S.R. Ramaswamy (SRR): There is the famous view that India’s societal structure is itself opposed to “progress.” What is your take on that?
Dharampal (DP): An important element that Indians have been unable to grasp in the last two hundred years is this: the powerful impact that Western domination has left on their psyche. The very condition and makeup of a human being’s personality will be crushed due to foreign influence.
A big evidence of colonialism is the stagnation of our country’s economy and society. (After Germany was defeated in the 1945 war, Winston Churchill wanted to transform the country into an agrarian economy.)
I became acquainted with a 93-year-old man named Kubool Singh in Muzzafarpur, Uttar Pradesh. He was a Vazir, the head of three hundred Khaps. The analysis he gave me was as follows: “After the regime of the Guptas, there occurred a revolution of sorts. Following this, our people’s mental sturdiness plummeted. Harshavardhana tried to reform this state of affairs. Yet, a feeling of insecurity continued to increase.
"Still, from time to time, our country’s original spirt and energy did renew itself. The first war of independence in 1857 was once such epoch. That war was far more crucial and important than the freedom struggle of our own century. Its foundational inspiration was more natural. However, after 1857, our society’s collective mind set began to steadily decline. After 1947, we could have begun our national reconstruction in earnest. But that did not happen.”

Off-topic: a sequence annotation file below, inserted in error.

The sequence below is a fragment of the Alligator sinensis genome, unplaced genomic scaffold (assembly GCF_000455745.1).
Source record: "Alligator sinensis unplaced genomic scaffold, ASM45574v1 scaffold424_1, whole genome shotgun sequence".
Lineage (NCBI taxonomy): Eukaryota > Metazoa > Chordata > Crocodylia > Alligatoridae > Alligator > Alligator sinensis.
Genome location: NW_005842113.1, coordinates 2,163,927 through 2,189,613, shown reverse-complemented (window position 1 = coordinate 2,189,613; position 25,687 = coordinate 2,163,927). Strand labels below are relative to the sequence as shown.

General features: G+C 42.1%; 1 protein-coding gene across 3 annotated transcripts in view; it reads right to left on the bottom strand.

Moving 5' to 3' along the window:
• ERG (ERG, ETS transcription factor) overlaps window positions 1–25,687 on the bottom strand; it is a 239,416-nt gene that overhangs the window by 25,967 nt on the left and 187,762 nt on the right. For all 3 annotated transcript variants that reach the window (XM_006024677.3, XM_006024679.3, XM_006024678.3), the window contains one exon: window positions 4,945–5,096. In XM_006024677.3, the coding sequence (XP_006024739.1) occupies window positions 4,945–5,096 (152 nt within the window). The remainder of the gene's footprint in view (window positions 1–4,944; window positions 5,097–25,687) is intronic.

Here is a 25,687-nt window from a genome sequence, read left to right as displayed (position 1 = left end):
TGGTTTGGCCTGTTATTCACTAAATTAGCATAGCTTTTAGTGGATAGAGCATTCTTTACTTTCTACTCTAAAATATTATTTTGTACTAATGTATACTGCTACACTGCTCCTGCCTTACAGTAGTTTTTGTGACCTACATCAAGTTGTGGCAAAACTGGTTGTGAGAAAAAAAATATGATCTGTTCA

It is true that in the pre-Independence period, there was the “tyranny” of the powerful and the wealthy in some regions. However, we must grasp its underlying reality. These wealthy folks did say, “You must do what I say.” However, none of them said, “You must eat less than I do.” In fact, we find absolutely no evidence for spurious arguments that say “we always had class conflict in India” in any records of the period.
In order to understand how our society was structured in the past, we need utmost humility. If we go forth with a truthful attitude of learning, people will come forward to share their knowledge. However, if we go with a know-it-all arrogance, people won’t share their knowledge freely. This is but natural.
There is a fundamental difference between the educated and scholarly class of India and its Western counterpart. This class of India is not endowed with strength. The supposed oppression it inflicts on others is way too mild. However, Westerners don’t shy away from inflicting violence. Even after killing crores of his own people, Stalin remained akin to a Sthitaprajna, equanimous. What Stalin committed in Russia could as well be committed anywhere in Europe with equal ease (i.e. after 10th century CE).
SRR: The British came to India to loot and oppress us. Given this, our prosperity was only conducive to their goal. Is this correct?
DP: There was another marked difference between the British and us. They had institutionalized deception, trickery and treachery in commercial transactions to the status of an art form. We continued to remain naïve.